4 Exotic Cats That Make Excellent Pets
Exotic Cats: Pets or Problems?
What are the different types of exotic cats? Most experts would list non-endangered small cats, hybrids, endangered small cats, and big cats. Here we examine four exotic feline hybrids that are registered and recognized by The International Cat Association (TICA).
TICA recognizes two exotic cat breeds as advanced new breeds (ANB): Chausie cats and Savannah cats. Let’s discover the origins, characteristics, and fun facts about these breeds and find out why owning these exotic cats as pets can be satisfying.
4 Exotic Cat Breeds That Make Great Pets
Chausie cats trace their roots to ancient Egypt, and their resemblance to the cats depicted in Egyptian art as well as to their jungle cat ancestors is unmistakable.
The original cats developed from natural mating between Felis lybica (the ancestor of domestic cats) with Felis chaus (jungle cats). In 1990, a concerted effort to develop a new breed using Felis chaus as breeding stock led to the Chausie cats of today, which are a hybrid mix of Abyssinian cats and domestic shorthair cats. The breed was recognized in 2003 as an Advanced New Breed (ANB) by TICA.
What’s to like about this feline? How about intelligence, energy, and intense loyalty?
On the downside, they are master thieves and can be as annoying as small children with demands for one-on-one attention.
Standard coat colors are: brown ticked tabby, solid black, and black grizzled tabby. Chausie cats with grizzled coats are a rare treasure as there is no other cat in the world with these distinctive markings.
Savannahs are hybrids (man-made cats), resulting from breeding domestic cats with the African Serval, and the breed was recognized by TICA in 2001.
They are popular for their extreme loyalty and are said to resemble dogs in this aspect. Extremely intelligent, they can be leash trained and taught simple tricks.
As a breed, they are active, attention seekers, high jumpers, sociable, and water loving, so keep the shower door closed if you don't want company!
Savannahs blend into families with children or other dogs quite nicely; however, keep in mind that as a breed, they are dominant animals.
TICA-accepted coat colors are brown spotted tabby, silver spotted tabby, black, and black smoke.
Next, let’s take a look at two interesting preliminary new exotic breeds listed with TICA: the Donskoy and the Minskin.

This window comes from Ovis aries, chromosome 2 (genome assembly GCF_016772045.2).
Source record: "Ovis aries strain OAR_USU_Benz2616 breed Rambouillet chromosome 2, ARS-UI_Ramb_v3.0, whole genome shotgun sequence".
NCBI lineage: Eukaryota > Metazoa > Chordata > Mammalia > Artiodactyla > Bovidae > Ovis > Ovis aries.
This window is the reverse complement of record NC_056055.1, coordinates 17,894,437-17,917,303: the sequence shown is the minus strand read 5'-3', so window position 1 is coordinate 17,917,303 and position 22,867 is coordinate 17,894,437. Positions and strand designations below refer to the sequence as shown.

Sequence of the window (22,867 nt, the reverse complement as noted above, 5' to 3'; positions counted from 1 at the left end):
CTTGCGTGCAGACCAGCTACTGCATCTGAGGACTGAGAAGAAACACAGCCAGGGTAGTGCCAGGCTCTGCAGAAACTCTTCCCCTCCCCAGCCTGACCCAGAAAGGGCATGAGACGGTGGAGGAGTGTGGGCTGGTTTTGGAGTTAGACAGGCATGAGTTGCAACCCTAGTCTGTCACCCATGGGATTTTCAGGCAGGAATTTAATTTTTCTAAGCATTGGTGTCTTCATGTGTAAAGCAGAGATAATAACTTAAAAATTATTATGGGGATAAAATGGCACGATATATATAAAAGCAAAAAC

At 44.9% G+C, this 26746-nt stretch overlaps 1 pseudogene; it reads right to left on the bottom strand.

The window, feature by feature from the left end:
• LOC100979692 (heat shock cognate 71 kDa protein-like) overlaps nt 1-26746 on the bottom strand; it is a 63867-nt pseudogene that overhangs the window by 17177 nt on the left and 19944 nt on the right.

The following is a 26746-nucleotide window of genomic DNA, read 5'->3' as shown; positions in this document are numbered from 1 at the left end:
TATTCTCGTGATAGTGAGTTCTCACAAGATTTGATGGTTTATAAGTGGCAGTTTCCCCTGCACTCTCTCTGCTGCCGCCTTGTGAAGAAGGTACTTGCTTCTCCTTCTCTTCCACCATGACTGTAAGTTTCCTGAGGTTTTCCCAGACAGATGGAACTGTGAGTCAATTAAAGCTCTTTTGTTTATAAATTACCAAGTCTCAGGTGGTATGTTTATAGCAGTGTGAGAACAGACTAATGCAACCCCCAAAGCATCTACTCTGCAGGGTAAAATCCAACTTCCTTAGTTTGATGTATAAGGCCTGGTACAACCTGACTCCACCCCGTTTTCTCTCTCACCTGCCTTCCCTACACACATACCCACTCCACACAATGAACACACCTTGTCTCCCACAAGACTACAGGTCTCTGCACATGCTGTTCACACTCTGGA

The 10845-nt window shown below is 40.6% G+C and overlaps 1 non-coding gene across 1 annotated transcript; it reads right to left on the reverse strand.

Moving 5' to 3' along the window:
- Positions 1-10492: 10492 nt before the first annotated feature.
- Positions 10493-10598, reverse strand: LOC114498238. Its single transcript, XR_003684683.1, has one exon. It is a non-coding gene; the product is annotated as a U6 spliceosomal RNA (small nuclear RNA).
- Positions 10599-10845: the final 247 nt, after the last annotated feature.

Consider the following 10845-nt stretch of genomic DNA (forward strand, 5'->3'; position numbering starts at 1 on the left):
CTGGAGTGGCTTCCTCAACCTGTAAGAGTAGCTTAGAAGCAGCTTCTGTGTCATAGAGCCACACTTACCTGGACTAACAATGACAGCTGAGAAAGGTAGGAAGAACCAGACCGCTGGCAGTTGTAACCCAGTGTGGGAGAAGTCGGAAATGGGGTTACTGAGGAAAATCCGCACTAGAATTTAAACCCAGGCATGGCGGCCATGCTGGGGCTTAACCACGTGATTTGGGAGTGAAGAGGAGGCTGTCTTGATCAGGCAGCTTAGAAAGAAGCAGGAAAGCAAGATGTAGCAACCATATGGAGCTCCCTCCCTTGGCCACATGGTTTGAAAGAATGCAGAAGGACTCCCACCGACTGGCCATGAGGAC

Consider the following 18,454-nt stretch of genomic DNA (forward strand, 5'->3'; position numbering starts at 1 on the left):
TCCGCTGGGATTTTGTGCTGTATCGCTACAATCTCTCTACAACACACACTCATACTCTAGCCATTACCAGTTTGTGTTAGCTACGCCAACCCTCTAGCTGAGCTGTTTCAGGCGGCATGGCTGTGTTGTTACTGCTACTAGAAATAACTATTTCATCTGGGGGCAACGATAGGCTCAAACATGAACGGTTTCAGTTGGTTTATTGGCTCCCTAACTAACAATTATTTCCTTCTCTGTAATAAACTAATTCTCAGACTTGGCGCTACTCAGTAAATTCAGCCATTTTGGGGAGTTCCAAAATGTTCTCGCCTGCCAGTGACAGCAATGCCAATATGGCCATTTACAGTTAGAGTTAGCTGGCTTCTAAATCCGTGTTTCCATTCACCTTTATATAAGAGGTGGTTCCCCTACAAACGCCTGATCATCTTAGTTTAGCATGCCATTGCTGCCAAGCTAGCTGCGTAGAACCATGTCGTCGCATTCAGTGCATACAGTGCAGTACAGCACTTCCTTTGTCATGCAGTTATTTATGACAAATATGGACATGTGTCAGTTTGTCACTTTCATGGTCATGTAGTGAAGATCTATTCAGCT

The Donskoy originated in Russia, and Elena Kovaleva is credited with finding the foundational cat.
This breed is also known as the Don Sphynx or the Don Hairless, but it is a naturally occurring hybrid and is not a result of cross-breeding with Sphynx cats.
It was recognized by the World Cat Federation (WCF) in 1997 and by TICA in 2005.
These rare cats are typically hairless by reason of genetics, although some are designated as brush coats and lose patches of fur versus becoming entirely hairless. They are intelligent, active, good family cats, and socialize well with other pets.
Their wrinkly coats and other-world appearance are guaranteed conversation starters for those that are unfamiliar with the breed. The standard coats are rubber bald, flocked, velour, and brush.
Minskins are diminutive dwarf cats with extremely short body fur, hairless tummies, and fur points on their extremities (like the Siamese’s color points.) The foundational cats for this hybrid are the Munchkin, Sphynx, Devon Rex, and Burmese.
The breed developer is Paul McSorley, and they are incredibly rare; as of 2005; there were only 50 in existence.
The Minskin loves everyone: kids, other pets, and people. Their sweet temperature combined with an eternal kitten-face earns them the nickname “Hobbit” cat.
In addition to unusual coats, a distinguishing feature is their short legs. While they can jump, it takes them several leaps and some intermediary boosts to reach the same point another cat could reach in a single jump. All coat colors are accepted by TICA.
If you are tempted to run out and purchase one of these exotic cats, think through the decision. Acquiring any pet requires a time and expense commitment.
Exotic feline hybrids must be kept indoors or taken outdoors on leashes because they still have some wild instincts and may run away. If they become ill, finding a qualified veterinarian may be difficult or expensive.
Should you be unable to keep them, finding a suitable home may be problematic. If, however, you have considered the cost and are willing to make a lifetime commitment, any of these exotic felines would make a fine family pet.
Share Your Opinion
Which of these four exotic cats do you think would make the best pet for you?
Would you consider owning an exotic pet, or would the costs and other potential problems scare you off?
Please take a minute to leave me a note in the comment section and share your opinion on the subject of exotic cats as pets.
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References and Resource Materials
- Messy Beast, “Short-legged Cats,” Sarah Harwell, 2005-2008
- TICA, “Minskin,” http://www.tica.org/public/breeds/ms/intro.php?zoom_highlight=minskin
- TICA, "Donskoy," http://www.tica.org/public/breeds/dh/intro.php?zoom_highlight=donskoy
- "The World's Tallest Cat Breaks Her Own Record," Cat Channel, http://www.catchannel.com/news/2010/09/20/worlds-tallest-cat.aspx
© 2011 Donna Cosmato